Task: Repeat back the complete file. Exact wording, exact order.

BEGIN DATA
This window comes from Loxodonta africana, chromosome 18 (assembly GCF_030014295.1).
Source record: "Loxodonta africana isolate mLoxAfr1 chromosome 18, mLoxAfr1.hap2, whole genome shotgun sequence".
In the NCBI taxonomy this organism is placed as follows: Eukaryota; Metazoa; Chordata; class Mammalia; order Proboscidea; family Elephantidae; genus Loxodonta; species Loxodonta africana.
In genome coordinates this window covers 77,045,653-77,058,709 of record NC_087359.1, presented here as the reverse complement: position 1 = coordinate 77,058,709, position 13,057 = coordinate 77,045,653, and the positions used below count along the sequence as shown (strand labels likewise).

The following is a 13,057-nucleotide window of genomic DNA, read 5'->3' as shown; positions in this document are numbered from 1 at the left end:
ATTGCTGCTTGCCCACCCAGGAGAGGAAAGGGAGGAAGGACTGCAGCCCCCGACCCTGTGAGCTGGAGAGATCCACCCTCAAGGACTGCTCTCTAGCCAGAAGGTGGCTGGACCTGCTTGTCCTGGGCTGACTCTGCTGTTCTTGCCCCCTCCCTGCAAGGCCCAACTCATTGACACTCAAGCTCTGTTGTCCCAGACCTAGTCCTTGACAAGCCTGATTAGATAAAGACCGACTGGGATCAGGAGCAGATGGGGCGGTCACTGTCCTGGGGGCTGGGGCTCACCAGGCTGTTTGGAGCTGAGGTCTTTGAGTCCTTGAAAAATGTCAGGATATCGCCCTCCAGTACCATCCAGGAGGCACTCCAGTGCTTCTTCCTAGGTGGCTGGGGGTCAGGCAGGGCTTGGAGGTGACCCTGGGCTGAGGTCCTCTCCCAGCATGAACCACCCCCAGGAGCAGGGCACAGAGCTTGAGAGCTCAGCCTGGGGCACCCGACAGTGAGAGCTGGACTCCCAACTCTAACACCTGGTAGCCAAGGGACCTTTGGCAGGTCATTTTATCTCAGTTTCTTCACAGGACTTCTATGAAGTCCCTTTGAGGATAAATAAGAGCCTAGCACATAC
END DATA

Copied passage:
This window comes from Loxodonta africana, chromosome 18 (assembly GCF_030014295.1).
Source record: "Loxodonta africana isolate mLoxAfr1 chromosome 18, mLoxAfr1.hap2, whole genome shotgun sequence".
In the NCBI taxonomy this organism is placed as follows: Eukaryota; Metazoa; Chordata; class Mammalia; order Proboscidea; family Elephantidae; genus Loxodonta; species Loxodonta africana.
In genome coordinates this window covers 77,045,653-77,058,709 of record NC_087359.1, presented here as the reverse complement: position 1 = coordinate 77,058,709, position 13,057 = coordinate 77,045,653, and the positions used below count along the sequence as shown (strand labels likewise).

The following is a 13,057-nucleotide window of genomic DNA, read 5'->3' as shown; positions in this document are numbered from 1 at the left end:
ATTGCTGCTTGCCCACCCAGGAGAGGAAAGGGAGGAAGGACTGCAGCCCCCGACCCTGTGAGCTGGAGAGATCCACCCTCAAGGACTGCTCTCTAGCCAGAAGGTGGCTGGACCTGCTTGTCCTGGGCTGACTCTGCTGTTCTTGCCCCCTCCCTGCAAGGCCCAACTCATTGACACTCAAGCTCTGTTGTCCCAGACCTAGTCCTTGACAAGCCTGATTAGATAAAGACCGACTGGGATCAGGAGCAGATGGGGCGGTCACTGTCCTGGGGGCTGGGGCTCACCAGGCTGTTTGGAGCTGAGGTCTTTGAGTCCTTGAAAAATGTCAGGATATCGCCCTCCAGTACCATCCAGGAGGCACTCCAGTGCTTCTTCCTAGGTGGCTGGGGGTCAGGCAGGGCTTGGAGGTGACCCTGGGCTGAGGTCCTCTCCCAGCATGAACCACCCCCAGGAGCAGGGCACAGAGCTTGAGAGCTCAGCCTGGGGCACCCGACAGTGAGAGCTGGACTCCCAACTCTAACACCTGGTAGCCAAGGGACCTTTGGCAGGTCATTTTATCTCAGTTTCTTCACAGGACTTCTATGAAGTCCCTTTGAGGATAAATAAGAGCCTAGCACATAC